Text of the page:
TitleNative Americans in colonial New England and the modern world-system
NameMoore, Joseph Price (author), Howard, Allen (chair), Townsend, Camilla (internal member), Clemens, Paul G. E. (internal member), Hannah, Matt (outside member), Rutgers University, Graduate School - New Brunswick,
Indians of North America--New England,
Indians of North America--New England--Commerce,
New England--History--Colonial period, ca. 1600-1775
DescriptionThis dissertation explores through what means, and with what effects on their societies, Native Americans in colonial New England were incorporated into the capitalistic Modern World-System. To do so, it draws from a wide range of primary sources, including a database of over 600 “Indian Deeds” collected from throughout New England. To these raw materials, the dissertation applies French neo-Marxist structuralist theories and Wallersteinian and post-Wallersteinian World-System theories. One particular original contribution is an hypothesis applying the theories of articulation-of-modes-of-production and social reproduction for how Indians were drawn into the fur trade and lost many of their lands to whites as a consequence. Also investigated herein is the step-by-step subsumption of the lives of the Indians under the colonial governmental structures and the exploitation of Indians, once separated from their means of production, as “servants” by English colonists.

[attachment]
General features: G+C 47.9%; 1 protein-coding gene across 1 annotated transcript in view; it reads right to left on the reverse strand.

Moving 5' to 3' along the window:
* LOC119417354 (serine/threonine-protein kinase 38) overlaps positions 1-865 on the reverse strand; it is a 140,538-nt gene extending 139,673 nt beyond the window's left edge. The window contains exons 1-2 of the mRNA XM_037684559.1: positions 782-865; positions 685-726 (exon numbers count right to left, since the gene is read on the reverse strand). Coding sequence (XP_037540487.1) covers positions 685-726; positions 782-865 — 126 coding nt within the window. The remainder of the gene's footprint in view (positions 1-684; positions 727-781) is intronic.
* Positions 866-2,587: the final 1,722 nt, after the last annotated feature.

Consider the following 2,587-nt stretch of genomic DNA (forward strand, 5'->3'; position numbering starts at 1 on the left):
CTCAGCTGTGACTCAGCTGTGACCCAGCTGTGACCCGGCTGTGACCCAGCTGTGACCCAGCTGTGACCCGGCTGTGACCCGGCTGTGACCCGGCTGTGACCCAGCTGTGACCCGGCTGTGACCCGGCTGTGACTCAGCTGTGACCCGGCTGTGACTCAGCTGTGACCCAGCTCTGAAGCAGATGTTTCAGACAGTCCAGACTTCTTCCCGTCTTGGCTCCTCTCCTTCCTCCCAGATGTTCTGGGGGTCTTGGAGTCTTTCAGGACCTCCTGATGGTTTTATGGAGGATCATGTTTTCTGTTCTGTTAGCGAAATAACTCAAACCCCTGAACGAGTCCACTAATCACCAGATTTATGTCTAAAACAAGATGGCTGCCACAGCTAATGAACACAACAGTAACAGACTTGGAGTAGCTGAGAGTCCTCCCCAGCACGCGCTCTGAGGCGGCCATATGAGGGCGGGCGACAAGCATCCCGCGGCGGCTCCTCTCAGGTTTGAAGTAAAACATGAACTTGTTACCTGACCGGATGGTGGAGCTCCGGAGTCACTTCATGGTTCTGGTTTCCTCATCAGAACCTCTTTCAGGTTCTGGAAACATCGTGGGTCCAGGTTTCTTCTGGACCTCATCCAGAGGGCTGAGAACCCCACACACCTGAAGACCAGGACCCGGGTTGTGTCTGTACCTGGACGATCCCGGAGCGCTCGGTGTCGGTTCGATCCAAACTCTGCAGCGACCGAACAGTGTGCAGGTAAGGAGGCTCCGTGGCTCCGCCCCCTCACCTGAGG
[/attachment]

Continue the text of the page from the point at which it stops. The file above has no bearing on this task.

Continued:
NoteIncludes bibliographical references
Noteby Joseph Price Moore III
CollectionGraduate School - New Brunswick Electronic Theses and Dissertations
Organization NameRutgers, The State University of New Jersey
RightsThe author owns the copyright to this work.